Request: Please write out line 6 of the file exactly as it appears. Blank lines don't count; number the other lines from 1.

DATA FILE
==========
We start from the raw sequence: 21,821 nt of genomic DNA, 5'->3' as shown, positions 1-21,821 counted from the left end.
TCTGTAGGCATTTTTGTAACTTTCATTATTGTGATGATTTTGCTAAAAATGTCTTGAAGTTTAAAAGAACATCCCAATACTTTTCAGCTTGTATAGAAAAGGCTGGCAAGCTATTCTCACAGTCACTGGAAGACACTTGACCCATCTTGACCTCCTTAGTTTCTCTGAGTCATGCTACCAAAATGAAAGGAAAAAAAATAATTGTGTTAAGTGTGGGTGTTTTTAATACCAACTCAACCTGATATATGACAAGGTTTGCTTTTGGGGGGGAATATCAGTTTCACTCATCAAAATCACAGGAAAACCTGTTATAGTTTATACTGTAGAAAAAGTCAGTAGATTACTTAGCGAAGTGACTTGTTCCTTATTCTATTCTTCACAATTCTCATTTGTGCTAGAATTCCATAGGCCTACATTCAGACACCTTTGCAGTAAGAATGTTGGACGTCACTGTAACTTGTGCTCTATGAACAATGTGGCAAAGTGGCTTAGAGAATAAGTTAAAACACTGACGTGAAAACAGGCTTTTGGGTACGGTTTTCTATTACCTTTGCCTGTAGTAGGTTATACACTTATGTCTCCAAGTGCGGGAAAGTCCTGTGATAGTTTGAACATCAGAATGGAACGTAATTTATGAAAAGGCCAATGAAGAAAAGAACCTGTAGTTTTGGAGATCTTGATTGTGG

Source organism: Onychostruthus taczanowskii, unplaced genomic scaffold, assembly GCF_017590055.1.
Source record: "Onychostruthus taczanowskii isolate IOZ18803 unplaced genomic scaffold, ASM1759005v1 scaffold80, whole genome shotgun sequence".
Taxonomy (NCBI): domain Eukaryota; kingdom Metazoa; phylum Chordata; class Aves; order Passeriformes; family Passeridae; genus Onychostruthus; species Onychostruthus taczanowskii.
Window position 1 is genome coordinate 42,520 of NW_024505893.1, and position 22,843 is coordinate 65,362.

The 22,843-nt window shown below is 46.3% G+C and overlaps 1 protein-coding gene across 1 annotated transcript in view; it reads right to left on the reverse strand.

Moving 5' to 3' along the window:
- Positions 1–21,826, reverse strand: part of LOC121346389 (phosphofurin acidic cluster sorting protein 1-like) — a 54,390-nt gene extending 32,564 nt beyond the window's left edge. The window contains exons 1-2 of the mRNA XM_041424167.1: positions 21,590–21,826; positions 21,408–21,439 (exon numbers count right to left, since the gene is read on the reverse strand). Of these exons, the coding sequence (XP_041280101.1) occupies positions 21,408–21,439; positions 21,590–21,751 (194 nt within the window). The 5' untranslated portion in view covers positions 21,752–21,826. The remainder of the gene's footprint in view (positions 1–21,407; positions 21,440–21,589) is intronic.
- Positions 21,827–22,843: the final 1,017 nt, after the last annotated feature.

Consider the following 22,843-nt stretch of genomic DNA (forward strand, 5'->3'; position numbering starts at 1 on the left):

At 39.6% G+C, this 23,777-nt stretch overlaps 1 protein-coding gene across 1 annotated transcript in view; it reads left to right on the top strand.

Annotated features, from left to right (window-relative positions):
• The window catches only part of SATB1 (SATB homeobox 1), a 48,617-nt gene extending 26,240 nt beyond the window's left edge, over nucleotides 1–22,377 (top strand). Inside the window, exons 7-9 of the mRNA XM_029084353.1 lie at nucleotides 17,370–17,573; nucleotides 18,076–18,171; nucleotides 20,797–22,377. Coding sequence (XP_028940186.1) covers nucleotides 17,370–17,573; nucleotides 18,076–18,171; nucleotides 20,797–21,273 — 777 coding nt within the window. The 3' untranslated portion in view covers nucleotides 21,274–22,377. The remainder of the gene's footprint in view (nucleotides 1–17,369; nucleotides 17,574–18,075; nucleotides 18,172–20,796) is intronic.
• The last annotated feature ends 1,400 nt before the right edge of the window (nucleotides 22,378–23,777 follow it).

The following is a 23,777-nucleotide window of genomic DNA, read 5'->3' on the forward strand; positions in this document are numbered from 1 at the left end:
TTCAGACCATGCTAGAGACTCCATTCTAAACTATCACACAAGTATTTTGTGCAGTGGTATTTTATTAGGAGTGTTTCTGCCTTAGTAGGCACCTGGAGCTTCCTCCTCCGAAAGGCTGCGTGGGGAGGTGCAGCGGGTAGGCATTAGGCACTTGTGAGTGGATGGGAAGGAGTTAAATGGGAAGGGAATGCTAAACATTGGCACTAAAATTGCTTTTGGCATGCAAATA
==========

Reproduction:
Window position 1 is genome coordinate 42,520 of NW_024505893.1, and position 22,843 is coordinate 65,362.